Few things come as naturally to Harper as epic mistakes. In the past year she was kicked off the swim team, earned a reputation as Carson High’s easiest hook-up, and officially became the black sheep of her family. But her worst mistake was destroying her relationship with her best friend, Declan.
Now, after two semesters of silence, Declan is home from boarding school for the summer. Everything about him is different—he’s taller, stronger…more handsome. Harper has changed, too, especially in the wake of her mom’s cancer diagnosis.
While Declan wants nothing to do with Harper, he’s still Declan, her Declan, and the only person she wants to talk to about what’s really going on. But he’s also the one person she’s lost the right to seek comfort from.
As their mutual friends and shared histories draw them together again, Harper and Declan must decide which parts of their past are still salvageable, and which parts they’ll have to let go of once and for all.
The Year We Fell Apart contains a combination of elements I usually love in contemporaries, a heartfelt romance and an amount of frustration/angst to challenge the couple together and individually. Unfortunately, while The Year We Fell Apart was engaging enough, the classic combo didn’t work out so well this time around. This book tried to accomplish a number of things, from rekindling a friendship, dealing with problems rattling a family, redeeming oneself, but it all ended up quite directionless ultimately.
The writing was extremely simplistic besides a few moments and I often felt as there were ‘holes’ in the story. The ‘introduction’ of the characters, the relationships, and Harper’s history with Declan was very, very vague and continued to be the same throughout the entire story. It was as if the reader was already supposed to know every thing that took place, and there was very little detail on the things that mattered. There was so much angst with unclear context; Harper and Declan’s past relationship is slowly revealed over time but nothing is ever stated definitely and the order of events is still confusing. This is why the drama and angst feels so forced, there is hardly any context to balance the amount of commentary on Harper’s pain and frustration. I’m sure the cancer subplot was added as another reason for Harper’s constant angsting, but it was entirely useless since it failed to add any message to the story.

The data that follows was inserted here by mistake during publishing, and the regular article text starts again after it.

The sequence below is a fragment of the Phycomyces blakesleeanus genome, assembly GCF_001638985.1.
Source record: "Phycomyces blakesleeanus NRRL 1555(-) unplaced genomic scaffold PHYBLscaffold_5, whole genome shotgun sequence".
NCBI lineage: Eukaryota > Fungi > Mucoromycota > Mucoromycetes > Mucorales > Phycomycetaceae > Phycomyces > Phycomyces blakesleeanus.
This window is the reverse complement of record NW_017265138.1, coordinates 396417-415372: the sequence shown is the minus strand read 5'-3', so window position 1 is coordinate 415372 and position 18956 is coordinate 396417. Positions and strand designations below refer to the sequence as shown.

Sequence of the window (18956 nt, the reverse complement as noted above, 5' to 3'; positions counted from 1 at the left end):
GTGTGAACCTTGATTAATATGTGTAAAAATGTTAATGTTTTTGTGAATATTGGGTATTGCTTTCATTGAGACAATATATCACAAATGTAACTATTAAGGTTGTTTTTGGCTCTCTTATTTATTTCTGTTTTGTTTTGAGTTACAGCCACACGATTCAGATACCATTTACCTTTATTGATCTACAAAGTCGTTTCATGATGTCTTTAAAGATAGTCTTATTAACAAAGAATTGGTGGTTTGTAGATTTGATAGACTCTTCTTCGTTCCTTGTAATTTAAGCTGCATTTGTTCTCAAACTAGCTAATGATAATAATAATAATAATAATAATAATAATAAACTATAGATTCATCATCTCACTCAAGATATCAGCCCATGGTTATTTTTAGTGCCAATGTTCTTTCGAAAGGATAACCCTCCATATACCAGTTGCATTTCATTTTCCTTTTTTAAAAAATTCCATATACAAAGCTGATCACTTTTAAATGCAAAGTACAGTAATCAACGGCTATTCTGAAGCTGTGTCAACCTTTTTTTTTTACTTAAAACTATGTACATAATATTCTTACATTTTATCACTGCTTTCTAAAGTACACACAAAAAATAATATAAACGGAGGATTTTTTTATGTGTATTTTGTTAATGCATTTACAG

Harper herself is indeed a flawed heroine, but is incredibly hard to warm up to and understand fully. I can sympathize with her to an extent, but she keeps repeating the same mistakes and expects comfort from those around her without recognizing her issues. She’s extremely selfish and hardly grows throughout the story, regardless of her comments toward the end of the novel. I suppose her actions would have made more sense if the book delved deeper into her psyche and psychological state, but it decided to focus more on her deal with Declan. In fact, most of Harper’s narration is filled with constant, repetitive comments on Declan’s attitude, his appearance, and whoever he’s hanging out with. It’s annoying and unrealistic, and also amazing how there is so much commentary on Declan yet so little on his history with Harper, through that could just be attributed to bad storytelling.
The most underdeveloped portion of The Year We Fell Apart would be whatever the fuck happened with Harper and Declan, if that isn’t clear already. Like I said before, their relationship is so damn unexplained, and their random up-and-downs get even worse as the story goes on. Harper starts talking all this shit on why she split from Declan and how she was afraid of losing people, and it was all so contrived and nonsensical. If anything, these two just skirted around their feelings and thoughts for each other and decided to finally confront it in the last 10 pages. Those 10 pages where the best part of the book but there is still no depth in their relationship.
I feel as though this book would have been so much better if there was a focus, a central point. Harper’s identity and struggle to make amends, her damaged relationship with Declan, and her mother’s cancer are all interesting plot points but they serve no purpose because they aren’t utilized correctly. If the story focused more on how Harper dealt with her mother’s illness and how family values and dynamics changed due to it, it definitely would have been more well-rounded. If the story also delved deeper into Harper’s psychological state and her issues with fixing herself, that aspect would have gone well with the rest of the themes too. The book definitely took on more than it could handle.
The Year We Fell Apart is a standard angsty romance that is entertaining enough, but there are many better contemporaries out there that explore the same themes deeper yet keep a good balance among all of them.